The simple economic argument for investing in a new ammonia plant in the US today is that ammonia prices, being cyclical, will recover from their present short-term low, but that natural gas prices, being fundamentally altered by the shale gas revolution, will stay low in the long-term.
Dyno Nobel's new plant at Waggaman, LA, is producing ammonia above its daily rated capacity. Conversely, total production in 2017 is expected to be closer to 80% of annual capacity, because it is likely to be taken offstream regularly this year while it ramps up.
This article discusses the early performance of the Waggaman ammonia plant, and the cost overruns it saw during construction.
Incitec Pivot announced this morning the "completion of performance testing and handover" of its new brownfield ammonia plant at Waggaman, LA.
So what was the last big new natural gas ammonia plant in the US?
The Louisiana governor joined Incitec Pivot and Dyno Nobel last week for a "dedication event" for the new ammonia plant at Waggaman, LA. The festivities included a ribbon-cutting and the unveiling of a ceremonial plaque, despite the fact that the plant is not quite finished with its commissioning process.
Dyno Nobel's Australian parent, Incitec Pivot, published a Market Update at the end of August 2016, with news of good progress at its $850 million brownfield ammonia plant.
They are "deep into [the] commissioning phase" now, with "performance testing expected in September."
It's refreshing to write an update for a plant where construction is on schedule and on budget, which appears to be the case at Dyno Nobel's ammonia brownfield at Waggaman, LA.
Recently, we've seen delays, cost-overruns, and lawsuits aplenty for projects like US Nitrogen at Greenville, TN, OCI at Wever, IA, and LSB Industries at El Dorado, AR.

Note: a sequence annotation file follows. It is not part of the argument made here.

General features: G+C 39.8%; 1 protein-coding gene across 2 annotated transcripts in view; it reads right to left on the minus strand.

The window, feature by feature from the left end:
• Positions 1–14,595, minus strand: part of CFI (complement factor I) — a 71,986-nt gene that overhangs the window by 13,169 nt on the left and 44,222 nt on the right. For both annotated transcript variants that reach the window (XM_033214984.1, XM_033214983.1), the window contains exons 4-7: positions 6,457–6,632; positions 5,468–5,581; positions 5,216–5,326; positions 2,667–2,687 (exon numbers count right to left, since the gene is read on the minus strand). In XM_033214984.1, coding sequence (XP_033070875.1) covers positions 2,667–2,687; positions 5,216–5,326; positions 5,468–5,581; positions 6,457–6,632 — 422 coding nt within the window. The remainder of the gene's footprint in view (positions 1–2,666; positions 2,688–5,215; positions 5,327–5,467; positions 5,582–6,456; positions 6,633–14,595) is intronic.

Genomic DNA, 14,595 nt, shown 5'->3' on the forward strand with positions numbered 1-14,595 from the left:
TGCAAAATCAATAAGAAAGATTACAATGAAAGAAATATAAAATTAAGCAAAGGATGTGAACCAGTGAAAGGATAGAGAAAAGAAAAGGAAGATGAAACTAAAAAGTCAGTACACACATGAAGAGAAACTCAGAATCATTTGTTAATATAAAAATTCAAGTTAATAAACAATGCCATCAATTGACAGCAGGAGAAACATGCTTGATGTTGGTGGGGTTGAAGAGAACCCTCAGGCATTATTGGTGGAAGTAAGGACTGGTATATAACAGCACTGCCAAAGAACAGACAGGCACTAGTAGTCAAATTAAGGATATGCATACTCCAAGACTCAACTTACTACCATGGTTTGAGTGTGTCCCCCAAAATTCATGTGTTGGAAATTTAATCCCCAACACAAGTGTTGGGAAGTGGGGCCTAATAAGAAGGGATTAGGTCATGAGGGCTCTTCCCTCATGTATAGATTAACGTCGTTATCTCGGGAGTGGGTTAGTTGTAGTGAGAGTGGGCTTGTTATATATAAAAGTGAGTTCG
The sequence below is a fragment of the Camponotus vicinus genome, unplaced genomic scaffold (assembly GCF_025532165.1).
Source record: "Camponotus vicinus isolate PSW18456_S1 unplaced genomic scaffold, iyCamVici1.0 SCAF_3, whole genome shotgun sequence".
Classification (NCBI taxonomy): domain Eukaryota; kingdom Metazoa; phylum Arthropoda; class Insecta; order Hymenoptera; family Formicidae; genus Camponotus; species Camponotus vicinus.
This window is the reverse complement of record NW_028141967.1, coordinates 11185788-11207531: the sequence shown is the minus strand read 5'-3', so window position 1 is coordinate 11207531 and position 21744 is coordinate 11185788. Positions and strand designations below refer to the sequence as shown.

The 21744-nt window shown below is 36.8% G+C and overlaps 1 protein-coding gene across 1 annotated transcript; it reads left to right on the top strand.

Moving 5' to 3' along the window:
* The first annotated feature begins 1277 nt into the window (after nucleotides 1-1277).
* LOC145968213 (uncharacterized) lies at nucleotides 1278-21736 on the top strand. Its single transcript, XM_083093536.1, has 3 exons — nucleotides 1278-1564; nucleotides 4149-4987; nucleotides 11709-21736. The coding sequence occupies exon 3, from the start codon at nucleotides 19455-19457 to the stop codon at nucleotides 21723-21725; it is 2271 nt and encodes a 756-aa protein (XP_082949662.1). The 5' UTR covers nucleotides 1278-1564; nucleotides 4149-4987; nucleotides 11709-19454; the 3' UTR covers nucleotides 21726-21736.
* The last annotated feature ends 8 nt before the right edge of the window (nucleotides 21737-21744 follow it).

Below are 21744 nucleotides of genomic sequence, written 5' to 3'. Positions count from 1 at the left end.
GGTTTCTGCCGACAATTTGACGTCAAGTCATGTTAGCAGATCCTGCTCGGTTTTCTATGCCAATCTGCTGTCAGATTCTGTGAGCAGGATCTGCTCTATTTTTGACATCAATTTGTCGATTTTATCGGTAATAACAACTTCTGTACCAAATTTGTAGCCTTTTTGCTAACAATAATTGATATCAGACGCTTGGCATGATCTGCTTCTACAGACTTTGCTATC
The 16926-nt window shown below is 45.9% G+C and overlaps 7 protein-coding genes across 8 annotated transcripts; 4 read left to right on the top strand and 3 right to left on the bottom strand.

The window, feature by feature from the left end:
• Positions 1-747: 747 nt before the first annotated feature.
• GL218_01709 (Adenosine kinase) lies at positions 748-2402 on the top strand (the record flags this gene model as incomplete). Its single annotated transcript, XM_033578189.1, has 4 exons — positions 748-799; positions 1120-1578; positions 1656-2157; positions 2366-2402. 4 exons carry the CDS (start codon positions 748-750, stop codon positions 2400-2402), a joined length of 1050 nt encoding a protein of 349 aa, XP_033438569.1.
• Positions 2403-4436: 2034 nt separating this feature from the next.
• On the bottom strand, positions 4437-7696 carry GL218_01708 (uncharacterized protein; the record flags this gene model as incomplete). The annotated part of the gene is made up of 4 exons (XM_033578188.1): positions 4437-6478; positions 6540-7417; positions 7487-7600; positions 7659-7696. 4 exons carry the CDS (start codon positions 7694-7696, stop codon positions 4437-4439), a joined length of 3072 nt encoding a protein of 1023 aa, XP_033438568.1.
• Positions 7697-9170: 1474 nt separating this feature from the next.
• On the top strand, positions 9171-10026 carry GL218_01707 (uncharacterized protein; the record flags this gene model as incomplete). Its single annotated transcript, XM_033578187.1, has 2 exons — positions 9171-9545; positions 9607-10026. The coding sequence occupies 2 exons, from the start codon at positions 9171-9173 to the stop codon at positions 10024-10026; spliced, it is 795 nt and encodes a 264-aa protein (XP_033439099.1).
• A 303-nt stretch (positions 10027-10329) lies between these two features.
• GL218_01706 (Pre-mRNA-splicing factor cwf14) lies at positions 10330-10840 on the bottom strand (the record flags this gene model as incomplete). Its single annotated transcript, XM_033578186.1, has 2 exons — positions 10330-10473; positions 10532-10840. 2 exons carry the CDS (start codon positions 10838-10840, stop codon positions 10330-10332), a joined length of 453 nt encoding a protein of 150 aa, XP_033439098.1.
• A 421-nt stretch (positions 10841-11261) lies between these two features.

But Dyno Nobel's parent company, Incitec Pivot, described progress quite differently during this week's earnings call:
This will be a transformative year for the ammonia industry. Four world-scale ammonia plants are scheduled to begin production, as well as three smaller plants, a couple of expansions, and a "clean coal" behemoth.
If all these projects start up successfully this year, they will add more than five million tons of ammonia capacity.
The new projects scheduled for 2016 will increase North American capacity by more than a quarter - and, because only one of these projects is in Canada, will increase US capacity by more than a third.
Two major mergers have been announced in the last seven days - CVR Partners with Rentech, and CF Industries with OCI.
It's fair to say that the competitive landscape for ammonia will soon change, but you could look at both these transactions as companies running fast to stay still.
Any gain in market share caused by each merger is likely to be short-lived, because there are no less than 15 expansion projects already under construction, with more yet to get underway.
Any market share projections that fail to take these expansions into account will be short-sighted, so I've put together some charts ...
UPDATED: 03/13/2017 — see Change Log
OWNER: Dyno Nobel (Incitec Pivot Limited)
PROJECT: Ammonium Nitrate plant
SUMMARY STATUS: Operational
In operation since 1965, the Cheyenne plant primarily produces industrial ammonium nitrate, for Dyno Nobel's explosives market. It is currently producing ammonia at record levels. The site has been expanded recently, with additions of a second industrial ammonium nitrate plant and a DEF production unit.
UPDATED: 03/15/2017 — see Change Log
OWNER: Dyno Nobel LA Ammonia LLC (Incitec Pivot Limited)
PROJECT: Brownfield ammonia plant
SUMMARY STATUS: Operational
The Waggaman ammonia plant is now operational. Construction began in December 2013, they held a "dedication ceremony" in late September 2016, and announced "successful completion of the performance testing process" and "take over [of] management and operation" in October 2016. The project claims to have come in on budget, although construction saw major cost overruns. On the site of Cornerstone Chemical's Fortier plant, "WALA" sells its ammonia to Cornerstone and merchant traders, as well as making Dyno Nobel self-sufficient for ammonia in the US. This is Dyno Nobel's third ammonia plant, and parent company Incitec Pivot's seventh worldwide.